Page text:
The other day, as I got off the tube at Embankment, I had a craving for a Lion Bar, so I went to the kiosk on the platform and purchased one for £1.50. I knew it was over the odds, but it was convenient and I was in a rush. I could have gone to WHSmith and bought one at lower price or walked a bit further to Tesco and paid a completely different price there. But hold on, this is a national outrage – where are the newspaper headlines demanding an inquiry – “Chocolate bar charged at different prices at three different shops – shocker”?
There aren’t any headlines, that would be ridiculous, because everybody knows when you are buying goods in a free market economy the price varies depending on where you are buying them – be it television sets, feather dusters or chocolate bars. We all understand that if we shop around, we can buy the same products for different prices.
But perhaps not the Sunday Times, in perhaps one of the best examples of ‘No shit, Sherlock’ journalism, it revealed the “fiasco” that if you buy West End tickets from different outlets you might pay different prices.
The article was fuelled by a particularly ill-informed debate in the House of Lords led by Patrick Boyle (or Lord Glasgow) who stated that “customers have the right to know how much of the money they pay for a tickets goes on production costs, how much to the theatre, how much on the restoration fee and how much on commissions”. I demand to know how much of my £1.50 went to Nestlé (maker of Lion Bar), how much went to the wholesaler, how much the chap running the kiosk on the platform makes and how much of that he has to hand over to Transport for London for the privilege of catching hungry passengers looking to grab a snack as they head to a meeting.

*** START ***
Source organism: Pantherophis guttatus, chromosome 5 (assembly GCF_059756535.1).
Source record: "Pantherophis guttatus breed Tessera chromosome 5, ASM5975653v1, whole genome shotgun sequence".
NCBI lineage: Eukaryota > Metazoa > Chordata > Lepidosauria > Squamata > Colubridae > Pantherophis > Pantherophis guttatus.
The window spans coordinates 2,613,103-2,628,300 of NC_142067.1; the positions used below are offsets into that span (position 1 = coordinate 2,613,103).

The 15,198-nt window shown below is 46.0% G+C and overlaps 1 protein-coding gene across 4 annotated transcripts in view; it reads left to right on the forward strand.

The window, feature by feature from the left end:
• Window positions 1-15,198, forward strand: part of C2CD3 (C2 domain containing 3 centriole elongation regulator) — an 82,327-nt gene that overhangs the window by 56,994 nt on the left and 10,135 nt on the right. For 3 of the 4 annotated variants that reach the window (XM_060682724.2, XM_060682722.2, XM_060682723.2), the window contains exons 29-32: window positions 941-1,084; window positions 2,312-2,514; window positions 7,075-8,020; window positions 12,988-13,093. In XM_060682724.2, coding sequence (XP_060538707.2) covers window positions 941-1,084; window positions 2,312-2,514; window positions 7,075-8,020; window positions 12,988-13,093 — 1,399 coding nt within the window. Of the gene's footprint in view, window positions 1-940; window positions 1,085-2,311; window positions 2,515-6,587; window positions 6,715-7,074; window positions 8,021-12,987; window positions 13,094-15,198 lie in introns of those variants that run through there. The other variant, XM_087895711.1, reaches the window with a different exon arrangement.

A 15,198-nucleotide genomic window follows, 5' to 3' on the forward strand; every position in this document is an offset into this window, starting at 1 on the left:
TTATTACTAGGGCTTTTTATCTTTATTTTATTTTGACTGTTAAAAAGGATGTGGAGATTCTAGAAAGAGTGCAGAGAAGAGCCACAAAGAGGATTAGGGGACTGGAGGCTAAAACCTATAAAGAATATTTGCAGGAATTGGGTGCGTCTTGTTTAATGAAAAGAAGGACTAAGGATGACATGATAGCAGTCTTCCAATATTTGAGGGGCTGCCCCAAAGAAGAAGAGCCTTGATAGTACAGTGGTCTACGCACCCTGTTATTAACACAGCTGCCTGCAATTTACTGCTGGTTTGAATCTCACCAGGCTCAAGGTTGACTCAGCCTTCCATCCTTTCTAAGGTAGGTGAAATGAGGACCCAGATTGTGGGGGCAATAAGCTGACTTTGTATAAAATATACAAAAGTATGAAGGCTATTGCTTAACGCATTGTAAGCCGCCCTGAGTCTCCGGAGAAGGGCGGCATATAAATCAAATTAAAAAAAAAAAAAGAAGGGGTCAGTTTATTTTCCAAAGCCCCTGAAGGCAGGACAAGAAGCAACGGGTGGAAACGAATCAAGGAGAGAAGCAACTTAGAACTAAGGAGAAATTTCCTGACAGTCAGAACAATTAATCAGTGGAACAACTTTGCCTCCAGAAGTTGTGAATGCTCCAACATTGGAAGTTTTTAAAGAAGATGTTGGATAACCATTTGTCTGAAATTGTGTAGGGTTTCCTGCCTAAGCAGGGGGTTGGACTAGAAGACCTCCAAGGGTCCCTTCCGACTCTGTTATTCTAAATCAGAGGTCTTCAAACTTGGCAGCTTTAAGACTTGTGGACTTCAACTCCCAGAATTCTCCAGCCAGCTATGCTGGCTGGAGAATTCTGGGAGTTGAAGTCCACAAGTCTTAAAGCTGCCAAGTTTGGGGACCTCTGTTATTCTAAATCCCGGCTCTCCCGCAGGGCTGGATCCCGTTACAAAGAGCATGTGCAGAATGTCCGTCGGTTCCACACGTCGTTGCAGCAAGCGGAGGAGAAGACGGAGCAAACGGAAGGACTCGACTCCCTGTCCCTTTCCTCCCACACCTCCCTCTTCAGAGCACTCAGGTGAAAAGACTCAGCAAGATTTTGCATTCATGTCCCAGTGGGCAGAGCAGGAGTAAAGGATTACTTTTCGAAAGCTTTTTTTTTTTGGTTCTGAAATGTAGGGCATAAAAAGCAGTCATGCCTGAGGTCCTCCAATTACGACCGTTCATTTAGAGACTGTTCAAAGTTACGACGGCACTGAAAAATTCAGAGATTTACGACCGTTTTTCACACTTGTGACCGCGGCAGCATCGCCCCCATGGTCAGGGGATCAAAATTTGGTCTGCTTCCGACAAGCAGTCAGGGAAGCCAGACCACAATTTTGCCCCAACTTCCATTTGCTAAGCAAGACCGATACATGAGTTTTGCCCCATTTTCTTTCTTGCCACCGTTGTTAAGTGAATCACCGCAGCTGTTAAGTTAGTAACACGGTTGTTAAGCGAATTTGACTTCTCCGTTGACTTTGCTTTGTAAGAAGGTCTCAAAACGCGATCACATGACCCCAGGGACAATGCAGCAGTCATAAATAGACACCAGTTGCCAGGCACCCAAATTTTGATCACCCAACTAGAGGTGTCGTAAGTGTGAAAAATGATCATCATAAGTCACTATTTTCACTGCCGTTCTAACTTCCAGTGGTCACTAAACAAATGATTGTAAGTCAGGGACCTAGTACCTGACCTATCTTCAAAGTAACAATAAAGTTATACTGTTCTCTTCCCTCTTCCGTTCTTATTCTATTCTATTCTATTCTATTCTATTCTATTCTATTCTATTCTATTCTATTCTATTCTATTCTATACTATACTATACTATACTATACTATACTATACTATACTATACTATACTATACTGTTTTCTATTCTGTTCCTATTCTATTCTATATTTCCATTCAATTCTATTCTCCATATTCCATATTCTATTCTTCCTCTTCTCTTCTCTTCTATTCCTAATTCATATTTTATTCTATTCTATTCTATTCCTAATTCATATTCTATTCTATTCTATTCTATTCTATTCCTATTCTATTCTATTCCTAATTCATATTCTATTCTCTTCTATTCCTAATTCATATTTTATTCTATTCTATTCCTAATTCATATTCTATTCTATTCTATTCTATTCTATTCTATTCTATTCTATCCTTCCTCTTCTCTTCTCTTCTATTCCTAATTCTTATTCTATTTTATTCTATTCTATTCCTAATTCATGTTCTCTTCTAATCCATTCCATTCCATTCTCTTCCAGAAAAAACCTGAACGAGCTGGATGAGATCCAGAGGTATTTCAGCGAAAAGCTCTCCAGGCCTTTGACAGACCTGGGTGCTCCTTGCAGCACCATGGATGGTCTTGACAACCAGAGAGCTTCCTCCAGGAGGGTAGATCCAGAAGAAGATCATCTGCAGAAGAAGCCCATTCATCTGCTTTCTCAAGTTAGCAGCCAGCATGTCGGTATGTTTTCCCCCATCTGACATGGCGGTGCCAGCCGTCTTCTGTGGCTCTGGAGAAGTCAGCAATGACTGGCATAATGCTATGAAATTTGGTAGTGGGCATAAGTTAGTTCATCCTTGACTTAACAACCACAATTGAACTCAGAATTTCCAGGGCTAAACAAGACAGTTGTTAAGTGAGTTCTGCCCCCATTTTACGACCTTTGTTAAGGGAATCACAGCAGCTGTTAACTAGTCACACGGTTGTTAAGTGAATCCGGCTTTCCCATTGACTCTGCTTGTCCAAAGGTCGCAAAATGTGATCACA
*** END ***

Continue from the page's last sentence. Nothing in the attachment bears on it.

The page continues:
Perhaps, the answer is because as an industry, in an attempt to provide transparency, we create more questions than we answer. Because, if Lord Glasgow had done his research properly, he would see that in the purchase process the breakdown of how much is paid in booking fees and how much is paid in restoration levies is already there in most cases, (okay, there isn’t a breakdown of the split between the production and venue, but as we have discussed before, that is quite complicated). In fact, the ticketing industry generally goes above and beyond what it is required to do by law, which insists that the first price a customer sees should be the one they pay. Perhaps, if we just didn’t tell the public that they were paying a booking fee, they would just think in the same terms as Lion Bars, that in some outlets they are more expensive than others?
But, what is more concerning than the Sunday Times article and the Lords debate is the attitude of some theatre owners and producers, who equally rely on the network of ticket agents to sell their tickets and wash their hands of any responsibility.
About 50% of tickets in the West End are sold via ticketing agents, whose network of distribution and marketing do much of the heavy lifting in terms of the mammoth effort of selling 15.5 million tickets a year. On Broadway, where primary ticket sales are usually restricted to just one outlet, the marketing budgets for productions are four to five times higher than they are in London, with the subsequent knock-on in ticket prices.